Wednesday 18 October 2017

Teen claims he predicted floods using online data

Luke Kinsella pictured with his mother Bridget, grandfather Michael and brother Jake outside their home in Springfield
Luke Kinsella pictured with his mother Bridget, grandfather Michael and brother Jake outside their home in Springfield

David Raleigh

A teenager claims he predicted five months ago that his home would flood this winter after he examined long-term forecasts online.

Aspiring meteorologist Luke Kinsella (16) from Clonlara, Co Clare, hit out at the Government's plan to set up a long-term weather forecasting system at Met Éireann at a cost of €18m.

He said a three-month forecast gives him all his alerts online - for free.

Read more: Taoiseach to put minister in charge of floods action

"Last August, I looked at the UK Met Office website and a few other weather stations, and it said that from November to December and the first weeks of January there would be very heavy rainfall here, mild temperatures, followed by a few storms," he said.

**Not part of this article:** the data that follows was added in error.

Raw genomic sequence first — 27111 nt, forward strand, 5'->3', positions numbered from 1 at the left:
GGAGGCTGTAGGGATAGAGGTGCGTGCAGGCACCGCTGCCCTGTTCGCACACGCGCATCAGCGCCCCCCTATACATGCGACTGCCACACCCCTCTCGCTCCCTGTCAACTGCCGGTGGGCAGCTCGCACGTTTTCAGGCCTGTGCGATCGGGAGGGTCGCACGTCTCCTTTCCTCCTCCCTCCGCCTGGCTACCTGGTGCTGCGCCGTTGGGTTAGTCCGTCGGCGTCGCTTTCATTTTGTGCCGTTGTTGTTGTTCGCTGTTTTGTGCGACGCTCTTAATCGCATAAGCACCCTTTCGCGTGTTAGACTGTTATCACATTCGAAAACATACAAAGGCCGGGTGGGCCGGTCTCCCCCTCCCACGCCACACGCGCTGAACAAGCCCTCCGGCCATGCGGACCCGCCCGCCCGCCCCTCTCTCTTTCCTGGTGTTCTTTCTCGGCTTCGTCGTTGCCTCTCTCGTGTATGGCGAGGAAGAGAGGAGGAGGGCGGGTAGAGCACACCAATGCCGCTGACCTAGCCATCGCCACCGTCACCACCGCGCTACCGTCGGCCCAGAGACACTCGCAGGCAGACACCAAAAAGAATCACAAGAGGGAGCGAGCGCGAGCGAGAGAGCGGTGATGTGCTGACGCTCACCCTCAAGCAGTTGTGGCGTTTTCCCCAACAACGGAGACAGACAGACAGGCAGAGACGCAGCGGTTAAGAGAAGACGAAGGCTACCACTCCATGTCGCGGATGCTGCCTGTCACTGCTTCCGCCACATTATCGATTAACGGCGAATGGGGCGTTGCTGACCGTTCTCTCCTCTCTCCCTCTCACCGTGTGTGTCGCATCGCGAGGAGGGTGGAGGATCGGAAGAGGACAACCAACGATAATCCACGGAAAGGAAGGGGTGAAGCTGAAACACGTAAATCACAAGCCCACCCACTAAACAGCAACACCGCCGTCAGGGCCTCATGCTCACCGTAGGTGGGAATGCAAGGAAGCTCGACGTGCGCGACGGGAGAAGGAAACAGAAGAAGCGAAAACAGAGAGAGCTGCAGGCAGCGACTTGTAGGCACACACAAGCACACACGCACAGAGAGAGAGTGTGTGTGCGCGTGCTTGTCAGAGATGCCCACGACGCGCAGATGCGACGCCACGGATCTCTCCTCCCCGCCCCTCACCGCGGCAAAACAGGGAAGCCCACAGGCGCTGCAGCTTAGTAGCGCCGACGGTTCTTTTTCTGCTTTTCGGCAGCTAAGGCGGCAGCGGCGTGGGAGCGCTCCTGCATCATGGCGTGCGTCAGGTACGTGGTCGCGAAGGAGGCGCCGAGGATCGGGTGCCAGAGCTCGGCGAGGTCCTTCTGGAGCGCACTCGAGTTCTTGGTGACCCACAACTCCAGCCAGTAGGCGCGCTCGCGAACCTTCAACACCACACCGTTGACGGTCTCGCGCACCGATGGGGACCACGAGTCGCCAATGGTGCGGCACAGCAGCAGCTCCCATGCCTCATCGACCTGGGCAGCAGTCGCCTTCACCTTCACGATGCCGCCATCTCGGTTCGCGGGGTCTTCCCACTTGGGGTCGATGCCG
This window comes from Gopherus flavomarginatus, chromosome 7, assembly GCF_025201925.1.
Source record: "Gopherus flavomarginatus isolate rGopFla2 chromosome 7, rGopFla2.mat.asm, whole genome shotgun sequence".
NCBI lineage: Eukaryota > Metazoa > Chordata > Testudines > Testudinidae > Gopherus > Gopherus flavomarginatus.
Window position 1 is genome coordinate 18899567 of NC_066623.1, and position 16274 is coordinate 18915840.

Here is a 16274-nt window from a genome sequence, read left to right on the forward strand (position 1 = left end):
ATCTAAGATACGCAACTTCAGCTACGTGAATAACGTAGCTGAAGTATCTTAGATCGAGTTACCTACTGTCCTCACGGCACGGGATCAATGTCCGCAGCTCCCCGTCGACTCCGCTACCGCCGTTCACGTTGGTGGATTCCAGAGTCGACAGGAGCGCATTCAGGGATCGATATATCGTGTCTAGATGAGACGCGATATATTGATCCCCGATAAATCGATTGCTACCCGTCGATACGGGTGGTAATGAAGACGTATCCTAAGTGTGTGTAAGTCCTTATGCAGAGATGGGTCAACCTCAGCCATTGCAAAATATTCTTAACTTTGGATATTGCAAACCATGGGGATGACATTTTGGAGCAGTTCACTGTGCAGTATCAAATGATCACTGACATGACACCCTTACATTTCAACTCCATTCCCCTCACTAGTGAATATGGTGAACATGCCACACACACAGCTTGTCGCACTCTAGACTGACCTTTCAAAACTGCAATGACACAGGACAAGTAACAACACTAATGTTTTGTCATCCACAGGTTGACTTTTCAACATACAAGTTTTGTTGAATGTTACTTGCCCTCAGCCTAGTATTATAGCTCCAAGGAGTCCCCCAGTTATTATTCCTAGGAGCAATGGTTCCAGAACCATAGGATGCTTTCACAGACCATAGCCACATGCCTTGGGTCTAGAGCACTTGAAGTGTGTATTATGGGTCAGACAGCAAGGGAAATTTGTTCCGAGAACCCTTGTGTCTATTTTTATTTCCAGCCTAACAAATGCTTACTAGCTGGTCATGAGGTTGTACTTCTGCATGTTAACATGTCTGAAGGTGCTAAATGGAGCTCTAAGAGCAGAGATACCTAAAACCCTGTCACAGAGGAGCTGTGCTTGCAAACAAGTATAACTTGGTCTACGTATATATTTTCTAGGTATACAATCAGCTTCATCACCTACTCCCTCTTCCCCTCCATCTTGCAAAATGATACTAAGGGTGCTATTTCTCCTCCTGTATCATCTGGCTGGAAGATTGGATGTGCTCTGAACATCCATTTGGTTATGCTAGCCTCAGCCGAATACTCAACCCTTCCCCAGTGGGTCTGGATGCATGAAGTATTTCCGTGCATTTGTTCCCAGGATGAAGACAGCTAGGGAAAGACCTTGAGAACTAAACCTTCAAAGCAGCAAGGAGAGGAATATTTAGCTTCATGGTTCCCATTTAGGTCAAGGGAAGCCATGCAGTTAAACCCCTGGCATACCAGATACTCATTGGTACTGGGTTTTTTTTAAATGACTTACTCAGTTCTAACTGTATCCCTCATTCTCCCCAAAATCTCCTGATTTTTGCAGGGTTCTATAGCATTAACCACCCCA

"I told my mother there was a high chance we would flood. I've been proved right."

After reading the information online, Luke was one of the first to sandbag his home in preparation for the floods.

Read more: The coalition's 12-point plan for floods

The teen, who is meant to be studying for his Leaving Certificate, has missed the last month of school - instead he has been fighting the flood waters around his home.

"I'm more than likely going to repeat sixth year now, I've missed too much," he said.

Bridget said Luke, her eldest, became the "man of the house" after his father Mike died tragically three years ago.

"I won't be going to school tomorrow. I know the army have come here now, but I wouldn't trust anybody else with our home - the water pumps are very temperamental and I know how to handle them," Luke said. "I'm going to protect my home, my mother and my grandparents."

The flood has receded two inches in Clonlara, but with Met Éireann predicting up to 25mm of rainfall for the area, and further swells expected to flow out from the Lower River Shannon, the community are again preparing for the worst. Clare County Council said it was anticipating an increase in water levels as a result of forecast rainfall, and pumps and sandbags are in place.

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